Your browser has javascript turned off or blocked. This will lead to some parts of our website to not work properly or at all. Turn on javascript for best performance.

The browser you are using is not supported by this website. All versions of Internet Explorer are no longer supported, either by us or Microsoft (read more here:

Please use a modern browser to fully experience our website, such as the newest versions of Edge, Chrome, Firefox or Safari etc.

Paul Franks

Paul Franks

Principal investigator

Paul Franks

Ranking and characterization of established BMI and lipid associated loci as candidates for gene-environment interactions


  • Dmitry Shungin
  • Wei Q. Deng
  • Tibor V. Varga
  • Jian'an Luan
  • Evelin Mihailov
  • Andres Metspalu
  • Andrew P. Morris
  • Nita G. Forouhi
  • Cecilia Lindgren
  • Patrik K. E. Magnusson
  • Nancy L. Pedersen
  • Göran Hallmans
  • Audrey Y Chu
  • Anne E. Justice
  • Mariaelisa Graff
  • Thomas W Winkler
  • Lynda M Rose
  • Claudia Langenberg
  • Adrienne L. Cupples
  • Paul M Ridker
  • Nicholas J Wareham
  • Ken K. Ong
  • Ruth J F Loos
  • Daniel I Chasman
  • Erik Ingelsson
  • Tuomas O Kilpeläinen
  • Robert A. Scott
  • Reedik Mägi
  • Guillaume Paré
  • Paul W. Franks

Summary, in English

Phenotypic variance heterogeneity across genotypes at a single nucleotide polymorphism (SNP) may reflect underlying gene-environment (G×E) or gene-gene interactions. We modeled variance heterogeneity for blood lipids and BMI in up to 44,211 participants and investigated relationships between variance effects (Pv), G×E interaction effects (with smoking and physical activity), and marginal genetic effects (Pm). Correlations between Pvand Pmwere stronger for SNPs with established marginal effects (Spearman’s ρ = 0.401 for triglycerides, and ρ = 0.236 for BMI) compared to all SNPs. When Pvand Pmwere compared for all pruned SNPs, only BMI was statistically significant (Spearman’s ρ = 0.010). Overall, SNPs with established marginal effects were overrepresented in the nominally significant part of the Pvdistribution (Pbinomial<0.05). SNPs from the top 1% of the Pmdistribution for BMI had more significant Pvvalues (PMann–Whitney= 1.46×10−5), and the odds ratio of SNPs with nominally significant (<0.05) Pmand Pvwas 1.33 (95% CI: 1.12, 1.57) for BMI. Moreover, BMI SNPs with nominally significant G×E interaction P-values (Pint<0.05) were enriched with nominally significant Pvvalues (Pbinomial= 8.63×10−9and 8.52×10−7for SNP × smoking and SNP × physical activity, respectively). We conclude that some loci with strong marginal effects may be good candidates for G×E, and variance-based prioritization can be used to identify them.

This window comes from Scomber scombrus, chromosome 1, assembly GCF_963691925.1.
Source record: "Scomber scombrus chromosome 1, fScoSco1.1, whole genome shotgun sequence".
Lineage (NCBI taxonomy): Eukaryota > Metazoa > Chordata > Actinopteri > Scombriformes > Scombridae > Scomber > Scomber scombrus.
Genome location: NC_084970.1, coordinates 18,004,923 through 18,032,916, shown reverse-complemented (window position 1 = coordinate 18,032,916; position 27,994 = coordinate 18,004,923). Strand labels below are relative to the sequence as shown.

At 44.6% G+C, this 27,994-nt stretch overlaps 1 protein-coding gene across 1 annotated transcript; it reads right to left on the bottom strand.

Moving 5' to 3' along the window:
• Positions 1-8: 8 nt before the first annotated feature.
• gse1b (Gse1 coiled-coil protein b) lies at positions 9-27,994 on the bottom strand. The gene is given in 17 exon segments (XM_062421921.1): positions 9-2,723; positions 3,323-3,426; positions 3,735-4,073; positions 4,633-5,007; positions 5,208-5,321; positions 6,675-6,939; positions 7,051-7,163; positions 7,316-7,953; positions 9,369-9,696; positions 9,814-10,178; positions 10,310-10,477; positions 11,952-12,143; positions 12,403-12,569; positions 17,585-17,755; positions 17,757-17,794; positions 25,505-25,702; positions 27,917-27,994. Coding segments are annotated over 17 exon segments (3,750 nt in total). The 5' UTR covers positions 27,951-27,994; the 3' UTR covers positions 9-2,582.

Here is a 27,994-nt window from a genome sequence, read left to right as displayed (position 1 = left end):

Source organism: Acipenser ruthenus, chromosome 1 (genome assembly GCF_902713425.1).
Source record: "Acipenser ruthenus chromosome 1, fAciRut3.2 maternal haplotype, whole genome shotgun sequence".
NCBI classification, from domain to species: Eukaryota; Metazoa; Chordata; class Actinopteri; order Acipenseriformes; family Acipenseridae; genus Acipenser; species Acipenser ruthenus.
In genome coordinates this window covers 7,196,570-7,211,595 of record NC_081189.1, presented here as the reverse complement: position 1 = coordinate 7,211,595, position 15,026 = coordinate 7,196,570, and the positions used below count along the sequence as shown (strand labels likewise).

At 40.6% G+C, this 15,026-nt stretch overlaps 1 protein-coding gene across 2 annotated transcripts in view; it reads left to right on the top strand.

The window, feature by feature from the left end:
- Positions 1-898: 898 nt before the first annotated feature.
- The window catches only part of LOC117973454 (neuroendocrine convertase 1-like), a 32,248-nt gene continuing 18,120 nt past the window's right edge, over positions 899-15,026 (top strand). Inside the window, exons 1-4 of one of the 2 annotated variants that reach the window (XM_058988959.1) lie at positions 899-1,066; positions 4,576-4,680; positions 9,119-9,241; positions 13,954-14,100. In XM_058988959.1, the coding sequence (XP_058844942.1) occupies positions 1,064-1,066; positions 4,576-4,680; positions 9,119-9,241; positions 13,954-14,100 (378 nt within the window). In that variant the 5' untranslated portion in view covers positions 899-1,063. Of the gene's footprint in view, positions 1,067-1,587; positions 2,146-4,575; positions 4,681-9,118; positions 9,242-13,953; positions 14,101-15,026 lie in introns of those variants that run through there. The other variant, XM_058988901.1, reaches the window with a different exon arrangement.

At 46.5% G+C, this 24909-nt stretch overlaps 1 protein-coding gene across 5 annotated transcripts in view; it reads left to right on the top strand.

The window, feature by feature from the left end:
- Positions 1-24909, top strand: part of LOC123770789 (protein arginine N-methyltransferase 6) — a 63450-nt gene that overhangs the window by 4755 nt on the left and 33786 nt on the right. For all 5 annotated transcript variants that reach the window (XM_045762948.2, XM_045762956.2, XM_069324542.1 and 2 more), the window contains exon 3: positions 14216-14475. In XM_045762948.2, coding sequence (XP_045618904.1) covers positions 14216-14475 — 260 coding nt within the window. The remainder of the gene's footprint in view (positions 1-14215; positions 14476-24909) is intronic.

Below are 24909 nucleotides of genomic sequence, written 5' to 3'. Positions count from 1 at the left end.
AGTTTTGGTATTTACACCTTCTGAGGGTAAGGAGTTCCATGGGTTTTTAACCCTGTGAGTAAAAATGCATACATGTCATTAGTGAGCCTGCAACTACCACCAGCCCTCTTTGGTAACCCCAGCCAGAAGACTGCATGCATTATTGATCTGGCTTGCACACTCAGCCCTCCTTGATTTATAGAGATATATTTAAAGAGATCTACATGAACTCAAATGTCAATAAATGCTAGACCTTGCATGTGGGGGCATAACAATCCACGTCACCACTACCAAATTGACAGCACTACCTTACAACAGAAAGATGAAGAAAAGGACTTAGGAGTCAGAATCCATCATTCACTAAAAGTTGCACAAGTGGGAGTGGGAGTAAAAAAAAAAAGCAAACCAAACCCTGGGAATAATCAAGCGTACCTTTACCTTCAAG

• Genetic and Molecular Epidemiology
  • EXODIAB: Excellence in Diabetes Research in Sweden
  • EpiHealth: Epidemiology for Health

Publishing year





PLoS Genetics





Document type

Journal article


Public Library of Science


  • Medical Genetics



Research group

  • Genetic and Molecular Epidemiology


  • ISSN: 1553-7390